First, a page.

A longhorn stands behind a corral fencing on Jan. 26, 2012 at the New Mexico Farm & Ranch Heritage Museum in Las Cruces, N.M. Centennial High School is seen in the background. When the museum was opened in 1998, it was surrounded by open space. “Now we are being surrounded by development,” said said Mark Santiago, the director of the New Mexico Farm & Ranch Heritage Museum (AP Photo/The Las Cruces Sun-News, Robin Zielinski)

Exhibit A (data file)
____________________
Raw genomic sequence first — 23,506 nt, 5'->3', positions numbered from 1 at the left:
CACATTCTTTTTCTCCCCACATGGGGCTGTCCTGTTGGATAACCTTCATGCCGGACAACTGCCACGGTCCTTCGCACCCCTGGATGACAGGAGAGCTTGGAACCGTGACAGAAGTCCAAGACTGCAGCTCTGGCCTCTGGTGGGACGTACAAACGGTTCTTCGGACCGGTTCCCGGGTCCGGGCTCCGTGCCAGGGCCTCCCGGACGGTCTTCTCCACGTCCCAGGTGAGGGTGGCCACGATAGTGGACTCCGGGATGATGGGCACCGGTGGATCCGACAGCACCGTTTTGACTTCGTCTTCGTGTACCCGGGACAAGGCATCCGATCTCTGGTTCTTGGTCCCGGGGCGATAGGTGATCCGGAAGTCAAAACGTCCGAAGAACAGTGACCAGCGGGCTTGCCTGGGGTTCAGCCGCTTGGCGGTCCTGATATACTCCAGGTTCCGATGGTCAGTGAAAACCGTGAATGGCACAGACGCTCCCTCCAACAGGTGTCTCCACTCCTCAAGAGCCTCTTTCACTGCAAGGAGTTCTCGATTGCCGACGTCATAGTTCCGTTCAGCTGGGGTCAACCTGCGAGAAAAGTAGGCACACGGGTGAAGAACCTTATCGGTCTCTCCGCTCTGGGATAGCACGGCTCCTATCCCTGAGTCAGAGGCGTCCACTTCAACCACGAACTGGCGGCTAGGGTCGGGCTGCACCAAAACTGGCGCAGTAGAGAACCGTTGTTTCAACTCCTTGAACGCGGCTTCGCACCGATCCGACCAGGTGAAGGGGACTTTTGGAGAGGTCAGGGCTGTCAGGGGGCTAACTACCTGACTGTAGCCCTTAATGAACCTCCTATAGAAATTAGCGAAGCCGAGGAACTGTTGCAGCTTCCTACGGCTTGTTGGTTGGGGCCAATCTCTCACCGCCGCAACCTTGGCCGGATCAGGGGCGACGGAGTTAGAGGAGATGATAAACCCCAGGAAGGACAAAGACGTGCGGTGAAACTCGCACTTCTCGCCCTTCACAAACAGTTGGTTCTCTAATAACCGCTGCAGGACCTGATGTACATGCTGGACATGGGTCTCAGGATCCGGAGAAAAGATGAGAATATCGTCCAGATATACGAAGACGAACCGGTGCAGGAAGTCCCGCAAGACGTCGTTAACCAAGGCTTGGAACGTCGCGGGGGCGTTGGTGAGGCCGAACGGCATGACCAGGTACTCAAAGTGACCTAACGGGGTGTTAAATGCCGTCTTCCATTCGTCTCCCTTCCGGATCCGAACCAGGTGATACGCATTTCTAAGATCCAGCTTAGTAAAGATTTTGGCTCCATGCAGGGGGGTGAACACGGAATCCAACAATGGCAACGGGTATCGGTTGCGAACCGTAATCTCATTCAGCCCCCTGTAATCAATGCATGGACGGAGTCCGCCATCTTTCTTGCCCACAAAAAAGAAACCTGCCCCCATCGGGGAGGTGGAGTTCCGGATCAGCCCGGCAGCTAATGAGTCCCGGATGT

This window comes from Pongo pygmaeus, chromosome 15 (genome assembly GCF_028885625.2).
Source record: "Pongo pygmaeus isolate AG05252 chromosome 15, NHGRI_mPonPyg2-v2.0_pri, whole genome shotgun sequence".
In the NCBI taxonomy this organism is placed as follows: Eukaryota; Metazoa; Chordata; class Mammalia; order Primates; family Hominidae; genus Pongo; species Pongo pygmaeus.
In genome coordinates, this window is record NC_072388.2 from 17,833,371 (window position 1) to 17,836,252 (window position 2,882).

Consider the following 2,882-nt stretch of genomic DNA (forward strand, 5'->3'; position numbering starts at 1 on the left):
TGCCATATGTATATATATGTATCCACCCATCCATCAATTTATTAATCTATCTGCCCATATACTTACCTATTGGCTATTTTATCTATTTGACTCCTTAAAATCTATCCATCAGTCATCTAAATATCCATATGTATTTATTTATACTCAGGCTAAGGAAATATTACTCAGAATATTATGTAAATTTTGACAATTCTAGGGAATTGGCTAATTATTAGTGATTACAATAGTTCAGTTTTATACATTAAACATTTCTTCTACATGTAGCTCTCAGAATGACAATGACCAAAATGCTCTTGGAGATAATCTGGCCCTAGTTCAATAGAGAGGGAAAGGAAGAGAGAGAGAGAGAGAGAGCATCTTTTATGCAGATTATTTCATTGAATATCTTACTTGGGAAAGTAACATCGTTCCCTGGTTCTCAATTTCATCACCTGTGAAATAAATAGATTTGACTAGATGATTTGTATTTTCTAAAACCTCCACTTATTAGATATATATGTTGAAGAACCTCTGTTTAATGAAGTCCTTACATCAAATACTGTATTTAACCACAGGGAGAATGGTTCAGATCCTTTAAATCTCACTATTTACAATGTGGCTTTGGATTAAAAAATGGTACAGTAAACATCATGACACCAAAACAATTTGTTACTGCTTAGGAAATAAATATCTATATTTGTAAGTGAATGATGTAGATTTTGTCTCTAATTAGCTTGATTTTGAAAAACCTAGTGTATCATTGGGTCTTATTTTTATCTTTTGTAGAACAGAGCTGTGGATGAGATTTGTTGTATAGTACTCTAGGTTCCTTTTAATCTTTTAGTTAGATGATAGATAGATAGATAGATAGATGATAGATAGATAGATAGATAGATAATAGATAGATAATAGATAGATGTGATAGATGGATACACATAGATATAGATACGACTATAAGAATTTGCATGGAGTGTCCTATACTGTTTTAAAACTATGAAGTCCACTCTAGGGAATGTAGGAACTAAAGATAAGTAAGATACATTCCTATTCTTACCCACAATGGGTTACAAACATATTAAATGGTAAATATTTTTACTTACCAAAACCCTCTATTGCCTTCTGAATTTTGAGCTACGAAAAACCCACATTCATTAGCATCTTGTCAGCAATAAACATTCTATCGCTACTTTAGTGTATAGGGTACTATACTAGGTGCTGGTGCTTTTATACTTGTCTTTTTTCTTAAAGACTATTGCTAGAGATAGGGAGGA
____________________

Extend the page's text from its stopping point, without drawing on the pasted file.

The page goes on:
LAS CRUCES, N.M. (AP) — There are a couple of simple rules to follow on New Mexico ranches: Don’t go back on your word, don’t shirk your turn at bailing hay, and don’t ever — ever — feed Skittles to a man’s cattle.
“Sure, they taste good and they’ll eat them, but they aren’t good for them,” said Mark Santiago, the director of the New Mexico Farm & Ranch Heritage Museum on Dripping Springs Road on the outskirts of Las Cruces.
With neighborhood developments catching up to outlying museum properties, farm life is having to adapt to curious city folk poking about ranch property. So Skittles — Login to read more